Pinterest wants people to find inspiration for the skin they’re in, and it’s released updates to make searching for it easier.
On Tuesday, the social platform unveiled better detection for a greater range of skin tones in beauty and fashion pins, plus a redesign putting the skin-tone filter front and center.
”For years now we’ve been committed to making Pinterest a more inclusive place, where every Pinner can find ideas that best match their skin tone, style and preferences,” Pinterest’s Annie Ta, product manager, told WWD. Investments in new technologies, such as machine learning capable of pinpointing different skin tones, is all part of the company’s trajectory, she said, adding, “Today’s updates are just one step toward building a more diverse product.”
Like many Bay Area tech companies, Pinterest has had to grapple with issues of equality and representation in recent months. But while it internally reflects, outwardly the platform’s focus on inclusivity arrives in the form of new updates for its skin-tone detection technology.
The company said that, with the latest update, the technology can detect three times more skin-tone ranges on pins in the beauty and fashion category, which should help more people find visual content that’s relevant to them. And thanks to a redesign, a skin-tone filter pops up near the top when users search for certain beauty or fashion terms — such as “summer makeup looks.”
U.S. users were the first to check out skin-tone searches in 2018 but now they’re coming to five more English-speaking markets — the U.K., Canada, Ireland, Australia and New Zealand.
The feature is also heading to other parts of the platform, namely augmented reality lipstick try-ons. Users can try on a shade and see how it looks on people with a similar complexion. It’s only available in the U.S. for now, but plans are in the works to launch in the U.K. sometime “in the coming months.”
The AR makeup tool has only been available since January, but it’s grown quickly: The technology now covers 10,000 shoppable lip colors across 48 million beauty pins, including those by newly added brands such as NARS, Thrive Causemetics and Clé de Peau Beauté. Users try on an average of six shades, the company said, and they’re five times more likely to show intent to purchase with try on-enabled pins than regular pins.
As updates go, the core changes speak to an evolving maturity of the company’s machine learning technology. But that may matter less than the fact that Pinterest — as an emerging and increasingly influential social commerce platform — is doubling down on its inclusivity efforts during a period of heightened awareness and racial reckoning, even from within the company itself.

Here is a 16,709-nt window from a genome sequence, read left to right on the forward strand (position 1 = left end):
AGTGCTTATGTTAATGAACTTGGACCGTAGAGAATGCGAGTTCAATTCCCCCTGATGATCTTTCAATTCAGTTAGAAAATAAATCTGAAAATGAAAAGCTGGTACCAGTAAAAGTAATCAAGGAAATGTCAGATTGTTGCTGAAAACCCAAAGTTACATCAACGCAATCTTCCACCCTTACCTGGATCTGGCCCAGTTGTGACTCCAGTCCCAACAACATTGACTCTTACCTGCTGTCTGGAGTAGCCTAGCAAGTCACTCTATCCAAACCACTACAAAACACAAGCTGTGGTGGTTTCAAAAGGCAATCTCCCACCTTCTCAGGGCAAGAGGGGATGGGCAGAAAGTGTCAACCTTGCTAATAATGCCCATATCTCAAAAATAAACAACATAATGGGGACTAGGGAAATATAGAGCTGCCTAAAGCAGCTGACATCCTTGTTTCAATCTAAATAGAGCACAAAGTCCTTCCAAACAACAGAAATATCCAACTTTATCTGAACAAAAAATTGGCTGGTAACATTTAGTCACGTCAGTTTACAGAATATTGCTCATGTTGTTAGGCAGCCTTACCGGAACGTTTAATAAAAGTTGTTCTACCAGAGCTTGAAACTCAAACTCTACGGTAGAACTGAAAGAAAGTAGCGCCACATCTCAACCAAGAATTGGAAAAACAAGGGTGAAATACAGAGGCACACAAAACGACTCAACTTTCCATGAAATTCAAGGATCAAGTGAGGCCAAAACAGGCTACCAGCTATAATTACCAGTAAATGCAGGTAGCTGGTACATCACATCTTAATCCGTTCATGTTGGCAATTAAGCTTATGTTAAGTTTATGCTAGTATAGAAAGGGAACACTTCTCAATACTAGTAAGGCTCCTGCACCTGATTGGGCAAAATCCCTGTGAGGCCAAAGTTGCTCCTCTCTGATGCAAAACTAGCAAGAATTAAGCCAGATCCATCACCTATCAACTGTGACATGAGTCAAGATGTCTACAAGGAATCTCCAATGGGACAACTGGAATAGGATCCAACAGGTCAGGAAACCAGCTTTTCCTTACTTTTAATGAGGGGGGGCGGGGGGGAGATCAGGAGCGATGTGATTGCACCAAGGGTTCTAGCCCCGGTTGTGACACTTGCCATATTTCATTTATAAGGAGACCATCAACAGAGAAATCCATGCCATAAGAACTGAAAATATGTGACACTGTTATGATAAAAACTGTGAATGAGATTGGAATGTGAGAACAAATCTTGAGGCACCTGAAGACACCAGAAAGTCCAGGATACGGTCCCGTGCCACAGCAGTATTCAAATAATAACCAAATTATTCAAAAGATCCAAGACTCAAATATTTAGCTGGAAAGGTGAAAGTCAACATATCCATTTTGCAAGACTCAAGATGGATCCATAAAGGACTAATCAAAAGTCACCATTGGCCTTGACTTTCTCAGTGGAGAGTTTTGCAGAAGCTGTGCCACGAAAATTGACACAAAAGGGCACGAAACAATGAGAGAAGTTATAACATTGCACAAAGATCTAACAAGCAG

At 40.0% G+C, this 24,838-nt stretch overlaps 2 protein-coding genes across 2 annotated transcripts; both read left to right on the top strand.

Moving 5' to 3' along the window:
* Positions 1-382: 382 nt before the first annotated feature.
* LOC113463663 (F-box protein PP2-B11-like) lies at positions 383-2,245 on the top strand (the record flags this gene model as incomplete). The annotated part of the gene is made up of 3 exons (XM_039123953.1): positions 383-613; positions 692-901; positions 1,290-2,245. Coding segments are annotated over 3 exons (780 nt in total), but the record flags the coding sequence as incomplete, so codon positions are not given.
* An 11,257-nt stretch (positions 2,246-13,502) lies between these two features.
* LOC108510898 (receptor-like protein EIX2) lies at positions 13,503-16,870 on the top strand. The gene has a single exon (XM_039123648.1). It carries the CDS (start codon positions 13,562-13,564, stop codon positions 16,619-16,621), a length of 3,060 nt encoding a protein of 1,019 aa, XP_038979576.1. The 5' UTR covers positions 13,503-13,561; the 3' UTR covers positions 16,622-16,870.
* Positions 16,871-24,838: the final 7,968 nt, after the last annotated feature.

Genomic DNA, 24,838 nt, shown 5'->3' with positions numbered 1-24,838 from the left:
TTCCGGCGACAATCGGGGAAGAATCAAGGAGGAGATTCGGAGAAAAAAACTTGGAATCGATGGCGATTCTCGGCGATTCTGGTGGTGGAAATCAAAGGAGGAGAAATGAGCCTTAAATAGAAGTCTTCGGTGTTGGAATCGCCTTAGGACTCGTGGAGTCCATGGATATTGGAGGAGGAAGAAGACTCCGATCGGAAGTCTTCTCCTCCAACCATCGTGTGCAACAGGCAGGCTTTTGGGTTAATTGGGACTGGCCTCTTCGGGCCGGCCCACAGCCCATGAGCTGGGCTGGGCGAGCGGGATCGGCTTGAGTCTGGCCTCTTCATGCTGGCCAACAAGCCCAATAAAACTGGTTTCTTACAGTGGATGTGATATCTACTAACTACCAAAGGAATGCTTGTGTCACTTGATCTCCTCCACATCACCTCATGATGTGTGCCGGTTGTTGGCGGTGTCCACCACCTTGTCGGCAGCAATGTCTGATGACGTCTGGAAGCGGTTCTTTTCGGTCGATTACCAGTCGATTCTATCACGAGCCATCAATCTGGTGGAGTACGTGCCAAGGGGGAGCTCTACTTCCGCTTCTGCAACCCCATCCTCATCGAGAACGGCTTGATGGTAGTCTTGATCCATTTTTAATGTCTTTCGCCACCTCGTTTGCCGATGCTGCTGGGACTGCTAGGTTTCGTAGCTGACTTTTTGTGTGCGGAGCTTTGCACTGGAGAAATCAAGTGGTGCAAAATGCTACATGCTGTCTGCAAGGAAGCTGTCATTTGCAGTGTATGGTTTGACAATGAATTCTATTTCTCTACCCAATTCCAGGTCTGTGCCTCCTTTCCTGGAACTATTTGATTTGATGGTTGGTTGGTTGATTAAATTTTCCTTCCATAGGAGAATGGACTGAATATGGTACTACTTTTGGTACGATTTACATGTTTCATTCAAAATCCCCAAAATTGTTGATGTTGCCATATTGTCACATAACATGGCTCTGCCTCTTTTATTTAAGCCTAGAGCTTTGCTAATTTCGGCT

In recent months, Pinterest has been on the receiving end of criticisms by former employees about the lack of diversity and equal representation within the organization — a matter chief executive officer Ben Silbermann addressed in a memo to employees outlining steps the company planned to make.
One of its key commitments is to build more inclusive products, Ta said. “We know that getting this right is more important than ever, which is why in June we shared we’re investing more resources in growing the diversity of content on our platform by working with a diverse set of creators and ensuring this work is a company priority.”
Having a platform intensely focused on the interests and passions of an active user base allows Pinterest to keep a finger on the pulse of consumer sentiment. And what it’s been noticing recently is a focus on all things “au naturale,” and that seems to be breaking across racial and gender lines.
“In June, global searches for beauty results based on skin tone including ‘gray hair on dark skin women,’ ‘blonde hair color ideas for fair skin,’ ‘soft natural makeup for Black women,’ ‘brown hair colors for fair skin’ and ‘nude lipstick for dark skin’ were among some of the top trending beauty searches,” it wrote in a company blog post. Meanwhile, searches for “natural makeup videos” were also up 62 percent.
Another notable trend was the rise of male users and beauty searches conducted by them.
In its second-quarter earnings call, Pinterest revealed that more men have flocked to the platform, soaring nearly 50 percent compared to the same quarter last year. Widespread stay-at-home orders due to the coronavirus pandemic could have something to do with it, amid standstills in pro and college sports.
Men also seem to be seeking “creative makeup looks” — at nearly seven times more than this time last year. The reason isn’t clear, but one may wonder if it’s perhaps because Zoom conference calls have become a way of life now.
That may also factor into why male Pinterest users are paying more attention to grooming, with upticks in searches for skin care and beard styles. But that can’t hold a candle to a seemingly deep interest in “long hairstyles for men,“ which has shot up 25-fold.
For a company once famous for attracting white suburban female users, the proof of its pledge for more representation and inclusivity seems to be in the pinning.